The Human Trial and What it Means for a Cure
Award-winning filmmaker Lisa Hepner has lived with Type 1 diabetes for 25 years. She’s produced films and programs for some of the biggest networks in the industry — Sony Pictures Classics, HBO, A&E, PBS, Lifetime, Discovery, MTV, TLC and the CBC to name a few. In 2003, she created Peace by Peace: Women on the Frontlines that profiled women peacekeepers in Afghanistan, Argentina, Burundi, Bosnia-Herzegovina and the US. The film premiered at the UN, giving world policy makers a glimpse into war-torn nations and showing them how women are playing a vital humanitarian role in the aftermath of war.
Looking for heroism in the forgotten corners of our globe and from those least likely to claim the spotlight, Lisa turns her eye to the stem cell research (regenerative medicine) being done by ViaCyte — a biotech company based in San Diego that is currently conducting the first-ever clinical trial to implant stem-cell derived beta cells into humans. The desired result is the end of insulin dependence, or in other words — a practical cure for diabetes. “As we film, we’re learning what it takes to push medical research forward,” says Hepner. “I admire the researchers who are dedicating their lives to curing a chronic disease, especially because all research is incremental — it’s such a long and expensive process.”
ViaCyte’s trial is the third ever embryonic stem cell trial in the US, and only the sixth ever in the world. It’s also one of the first feature documentaries to be made on diabetes, a disease estimated to be one of the leading causes of death by 2030 (WHO). Lisa Hepner, along with her partner Guy Mossman, (of Vox Pop Films production company) have been given real-time access to the ViaCyte labs and are following the progress of this unprecedented medical endeavor that has the potential to change the lives of millions. The story of The Human Trial has us all on the edges of our seats, and here is Lisa Hepner to tell it.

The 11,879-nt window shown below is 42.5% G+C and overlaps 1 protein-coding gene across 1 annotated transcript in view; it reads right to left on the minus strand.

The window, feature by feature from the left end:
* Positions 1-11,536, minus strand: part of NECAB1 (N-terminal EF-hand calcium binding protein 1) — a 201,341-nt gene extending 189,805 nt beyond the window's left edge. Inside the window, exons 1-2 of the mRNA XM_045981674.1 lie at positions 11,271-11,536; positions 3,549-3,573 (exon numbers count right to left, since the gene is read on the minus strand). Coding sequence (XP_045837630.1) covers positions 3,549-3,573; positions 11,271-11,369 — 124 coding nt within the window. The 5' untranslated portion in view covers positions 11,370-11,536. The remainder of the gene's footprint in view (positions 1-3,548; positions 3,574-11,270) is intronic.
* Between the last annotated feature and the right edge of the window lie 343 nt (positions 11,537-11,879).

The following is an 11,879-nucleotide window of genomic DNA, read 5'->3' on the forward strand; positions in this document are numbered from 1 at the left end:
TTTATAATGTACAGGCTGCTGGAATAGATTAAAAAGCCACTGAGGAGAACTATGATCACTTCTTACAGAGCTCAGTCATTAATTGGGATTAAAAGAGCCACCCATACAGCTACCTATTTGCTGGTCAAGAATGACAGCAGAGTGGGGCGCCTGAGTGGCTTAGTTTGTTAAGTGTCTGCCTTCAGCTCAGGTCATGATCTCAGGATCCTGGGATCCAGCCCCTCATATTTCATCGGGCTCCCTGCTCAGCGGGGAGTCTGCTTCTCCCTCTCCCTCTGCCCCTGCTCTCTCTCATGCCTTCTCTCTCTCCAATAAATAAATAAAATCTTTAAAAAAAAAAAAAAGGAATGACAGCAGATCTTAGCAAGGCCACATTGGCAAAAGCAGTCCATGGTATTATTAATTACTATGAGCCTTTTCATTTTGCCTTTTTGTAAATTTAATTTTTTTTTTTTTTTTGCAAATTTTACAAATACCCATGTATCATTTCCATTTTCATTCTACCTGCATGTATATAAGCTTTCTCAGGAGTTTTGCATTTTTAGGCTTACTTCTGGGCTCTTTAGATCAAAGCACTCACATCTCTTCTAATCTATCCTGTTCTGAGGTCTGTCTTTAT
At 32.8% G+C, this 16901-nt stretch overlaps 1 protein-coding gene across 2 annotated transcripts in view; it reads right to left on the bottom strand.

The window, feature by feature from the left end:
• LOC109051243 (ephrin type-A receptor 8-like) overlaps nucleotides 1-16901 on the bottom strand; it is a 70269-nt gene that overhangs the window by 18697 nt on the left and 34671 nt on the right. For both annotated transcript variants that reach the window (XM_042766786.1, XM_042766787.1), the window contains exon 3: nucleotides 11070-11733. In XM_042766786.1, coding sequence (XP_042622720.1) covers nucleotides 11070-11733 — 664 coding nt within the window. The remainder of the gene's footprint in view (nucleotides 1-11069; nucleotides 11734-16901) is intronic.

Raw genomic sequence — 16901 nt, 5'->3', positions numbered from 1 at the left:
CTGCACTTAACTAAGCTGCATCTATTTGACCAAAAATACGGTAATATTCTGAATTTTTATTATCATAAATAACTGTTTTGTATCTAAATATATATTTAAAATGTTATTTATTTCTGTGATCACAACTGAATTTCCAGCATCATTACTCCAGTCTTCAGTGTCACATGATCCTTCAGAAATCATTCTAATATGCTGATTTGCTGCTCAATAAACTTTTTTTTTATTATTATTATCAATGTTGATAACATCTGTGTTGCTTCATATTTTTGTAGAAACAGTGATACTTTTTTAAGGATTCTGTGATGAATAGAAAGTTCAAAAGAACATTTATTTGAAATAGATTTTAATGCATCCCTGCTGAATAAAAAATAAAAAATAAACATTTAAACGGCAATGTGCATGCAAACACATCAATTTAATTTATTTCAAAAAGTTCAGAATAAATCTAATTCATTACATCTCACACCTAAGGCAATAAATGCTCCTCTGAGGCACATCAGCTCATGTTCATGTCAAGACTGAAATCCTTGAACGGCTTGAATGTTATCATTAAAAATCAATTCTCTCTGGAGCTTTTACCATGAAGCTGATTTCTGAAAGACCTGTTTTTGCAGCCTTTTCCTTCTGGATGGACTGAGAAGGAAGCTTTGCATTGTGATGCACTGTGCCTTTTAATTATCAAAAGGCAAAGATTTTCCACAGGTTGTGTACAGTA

BT1: You said that your partner, Guy Mossman, was the one who encouraged you to tackle the subject matter after a difficult hypo in the night. Although you’ve had Type 1 for 25 years, you were hesitant to take on the project. Why is that?
LH: I think I wanted to not think of my chronic illness; I didn’t want it to define me. My attitude has been that I wanted to focus on my career, my family and my friends. I was on my own when I was diagnosed at age 21, studying at the University of Edinburgh in 1991. I always felt like it [diabetes] was mine alone. And it’s so exhausting living with it every day, I didn’t want to dedicate any more effort and brain resources to it. [She laughs.] Maybe I was drinking the Type 1 Kool-Aid of wanting to keep it invisible. And making a film certainly makes it public. While I shared the fact I had diabetes with people before, I didn’t stand on a soap box like this — until now.
BT1: Your documentary Peace by Peace: Women on the Frontlines (2003) premiered at the UN and aired on PBS. It was a big deal to say the least. How is this film compare in terms of scope? Is it more personal because of your diagnosis?
LH: This is a way bigger film than that one. The Human Trial has the potential to make a huge difference in people’s lives and how they deal with the disease. We also hope to change how stem cell research is perceived.
To be honest, diabetes is not a sexy disease to support. How many blue ribbons do you see at the Golden Globes? I’m not pitting diseases against each other. But I think maybe people take diabetes less seriously because it’s an invisible disease to many, and the smaller the devices get that we use to stay alive, the more invisible it appears to others. Only when you are touched by it do you see it and get it.
It’s a ton of work to do a passion project like this, but it does hit close to home. I have a lot of people donating their time to the film because they either have Type 1 or someone they love has it. There’s been so much interest and support from the Type 1 community.
BT1: It’s said that one donated human embryo might be the cure for millions of people suffering from diabetes. How is this possible?